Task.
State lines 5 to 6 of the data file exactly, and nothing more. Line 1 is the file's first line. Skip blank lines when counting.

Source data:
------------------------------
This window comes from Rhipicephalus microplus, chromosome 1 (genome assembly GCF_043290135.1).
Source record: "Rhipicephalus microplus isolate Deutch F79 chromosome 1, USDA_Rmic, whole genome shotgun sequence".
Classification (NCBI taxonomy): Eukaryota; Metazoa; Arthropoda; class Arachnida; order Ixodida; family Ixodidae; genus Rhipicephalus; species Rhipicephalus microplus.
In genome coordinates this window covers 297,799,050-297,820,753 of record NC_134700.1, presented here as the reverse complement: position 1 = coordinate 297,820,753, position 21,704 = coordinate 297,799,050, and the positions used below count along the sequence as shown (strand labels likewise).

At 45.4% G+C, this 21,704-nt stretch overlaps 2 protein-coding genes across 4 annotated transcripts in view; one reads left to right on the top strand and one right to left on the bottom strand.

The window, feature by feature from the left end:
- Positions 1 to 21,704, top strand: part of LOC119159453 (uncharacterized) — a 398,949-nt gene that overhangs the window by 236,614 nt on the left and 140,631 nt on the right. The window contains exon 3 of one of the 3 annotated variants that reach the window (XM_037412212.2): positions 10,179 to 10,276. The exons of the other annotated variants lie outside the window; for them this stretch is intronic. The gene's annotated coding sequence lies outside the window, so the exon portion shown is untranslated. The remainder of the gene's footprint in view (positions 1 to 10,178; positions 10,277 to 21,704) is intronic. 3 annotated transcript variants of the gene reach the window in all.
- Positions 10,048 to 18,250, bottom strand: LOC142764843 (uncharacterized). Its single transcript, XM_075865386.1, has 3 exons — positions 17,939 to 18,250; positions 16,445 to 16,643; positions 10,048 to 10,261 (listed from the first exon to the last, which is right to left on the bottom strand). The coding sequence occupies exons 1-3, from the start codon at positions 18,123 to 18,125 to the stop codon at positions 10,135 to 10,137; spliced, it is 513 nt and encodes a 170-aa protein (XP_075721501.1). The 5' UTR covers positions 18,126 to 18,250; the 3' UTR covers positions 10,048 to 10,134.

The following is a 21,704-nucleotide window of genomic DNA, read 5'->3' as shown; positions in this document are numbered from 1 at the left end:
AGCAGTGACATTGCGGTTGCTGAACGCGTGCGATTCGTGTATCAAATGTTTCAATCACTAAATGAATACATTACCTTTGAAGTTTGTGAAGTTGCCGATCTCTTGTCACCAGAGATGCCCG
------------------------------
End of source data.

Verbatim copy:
At 45.4% G+C, this 21,704-nt stretch overlaps 2 protein-coding genes across 4 annotated transcripts in view; one reads left to right on the top strand and one right to left on the bottom strand.

The window, feature by feature from the left end: